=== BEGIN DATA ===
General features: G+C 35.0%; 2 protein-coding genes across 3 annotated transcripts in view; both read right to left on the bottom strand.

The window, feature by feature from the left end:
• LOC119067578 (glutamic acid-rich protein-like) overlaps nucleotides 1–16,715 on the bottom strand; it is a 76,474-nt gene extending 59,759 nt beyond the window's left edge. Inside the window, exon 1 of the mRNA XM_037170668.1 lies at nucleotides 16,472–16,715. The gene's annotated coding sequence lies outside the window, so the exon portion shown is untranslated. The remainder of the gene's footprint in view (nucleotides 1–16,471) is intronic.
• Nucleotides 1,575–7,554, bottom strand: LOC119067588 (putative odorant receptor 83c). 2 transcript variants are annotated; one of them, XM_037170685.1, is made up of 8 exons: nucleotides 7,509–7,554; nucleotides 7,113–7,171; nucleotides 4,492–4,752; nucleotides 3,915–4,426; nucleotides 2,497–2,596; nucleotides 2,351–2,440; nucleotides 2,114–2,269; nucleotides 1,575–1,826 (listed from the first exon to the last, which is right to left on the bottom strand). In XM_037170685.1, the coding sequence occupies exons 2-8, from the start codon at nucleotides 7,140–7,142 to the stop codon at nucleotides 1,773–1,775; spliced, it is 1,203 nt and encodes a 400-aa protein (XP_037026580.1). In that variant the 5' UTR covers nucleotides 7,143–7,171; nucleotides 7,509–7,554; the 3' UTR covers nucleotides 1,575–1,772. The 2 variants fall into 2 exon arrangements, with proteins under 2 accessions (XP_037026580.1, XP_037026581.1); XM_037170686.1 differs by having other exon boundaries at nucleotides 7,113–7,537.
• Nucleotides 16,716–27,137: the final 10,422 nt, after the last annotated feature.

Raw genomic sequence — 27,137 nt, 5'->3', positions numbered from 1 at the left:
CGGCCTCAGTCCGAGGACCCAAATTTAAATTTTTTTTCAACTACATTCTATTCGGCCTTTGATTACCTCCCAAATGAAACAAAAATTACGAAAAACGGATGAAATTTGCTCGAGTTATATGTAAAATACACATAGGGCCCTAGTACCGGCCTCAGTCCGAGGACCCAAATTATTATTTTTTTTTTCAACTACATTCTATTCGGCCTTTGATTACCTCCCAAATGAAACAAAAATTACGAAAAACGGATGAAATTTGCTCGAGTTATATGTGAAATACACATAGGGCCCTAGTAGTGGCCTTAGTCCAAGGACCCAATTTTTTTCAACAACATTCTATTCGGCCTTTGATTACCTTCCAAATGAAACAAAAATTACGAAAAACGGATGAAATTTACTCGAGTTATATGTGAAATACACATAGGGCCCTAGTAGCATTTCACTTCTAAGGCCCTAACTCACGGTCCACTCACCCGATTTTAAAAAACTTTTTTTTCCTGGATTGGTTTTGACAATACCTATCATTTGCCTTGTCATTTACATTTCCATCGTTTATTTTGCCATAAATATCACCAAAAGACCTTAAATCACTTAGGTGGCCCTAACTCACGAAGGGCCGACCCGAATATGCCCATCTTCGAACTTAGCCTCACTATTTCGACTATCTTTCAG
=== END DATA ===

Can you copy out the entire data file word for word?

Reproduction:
General features: G+C 35.0%; 2 protein-coding genes across 3 annotated transcripts in view; both read right to left on the bottom strand.

The window, feature by feature from the left end:
• LOC119067578 (glutamic acid-rich protein-like) overlaps nucleotides 1–16,715 on the bottom strand; it is a 76,474-nt gene extending 59,759 nt beyond the window's left edge. Inside the window, exon 1 of the mRNA XM_037170668.1 lies at nucleotides 16,472–16,715. The gene's annotated coding sequence lies outside the window, so the exon portion shown is untranslated. The remainder of the gene's footprint in view (nucleotides 1–16,471) is intronic.
• Nucleotides 1,575–7,554, bottom strand: LOC119067588 (putative odorant receptor 83c). 2 transcript variants are annotated; one of them, XM_037170685.1, is made up of 8 exons: nucleotides 7,509–7,554; nucleotides 7,113–7,171; nucleotides 4,492–4,752; nucleotides 3,915–4,426; nucleotides 2,497–2,596; nucleotides 2,351–2,440; nucleotides 2,114–2,269; nucleotides 1,575–1,826 (listed from the first exon to the last, which is right to left on the bottom strand). In XM_037170685.1, the coding sequence occupies exons 2-8, from the start codon at nucleotides 7,140–7,142 to the stop codon at nucleotides 1,773–1,775; spliced, it is 1,203 nt and encodes a 400-aa protein (XP_037026580.1). In that variant the 5' UTR covers nucleotides 7,143–7,171; nucleotides 7,509–7,554; the 3' UTR covers nucleotides 1,575–1,772. The 2 variants fall into 2 exon arrangements, with proteins under 2 accessions (XP_037026580.1, XP_037026581.1); XM_037170686.1 differs by having other exon boundaries at nucleotides 7,113–7,537.
• Nucleotides 16,716–27,137: the final 10,422 nt, after the last annotated feature.

Raw genomic sequence — 27,137 nt, 5'->3', positions numbered from 1 at the left:
CGGCCTCAGTCCGAGGACCCAAATTTAAATTTTTTTTCAACTACATTCTATTCGGCCTTTGATTACCTCCCAAATGAAACAAAAATTACGAAAAACGGATGAAATTTGCTCGAGTTATATGTAAAATACACATAGGGCCCTAGTACCGGCCTCAGTCCGAGGACCCAAATTATTATTTTTTTTTTCAACTACATTCTATTCGGCCTTTGATTACCTCCCAAATGAAACAAAAATTACGAAAAACGGATGAAATTTGCTCGAGTTATATGTGAAATACACATAGGGCCCTAGTAGTGGCCTTAGTCCAAGGACCCAATTTTTTTCAACAACATTCTATTCGGCCTTTGATTACCTTCCAAATGAAACAAAAATTACGAAAAACGGATGAAATTTACTCGAGTTATATGTGAAATACACATAGGGCCCTAGTAGCATTTCACTTCTAAGGCCCTAACTCACGGTCCACTCACCCGATTTTAAAAAACTTTTTTTTCCTGGATTGGTTTTGACAATACCTATCATTTGCCTTGTCATTTACATTTCCATCGTTTATTTTGCCATAAATATCACCAAAAGACCTTAAATCACTTAGGTGGCCCTAACTCACGAAGGGCCGACCCGAATATGCCCATCTTCGAACTTAGCCTCACTATTTCGACTATCTTTCAG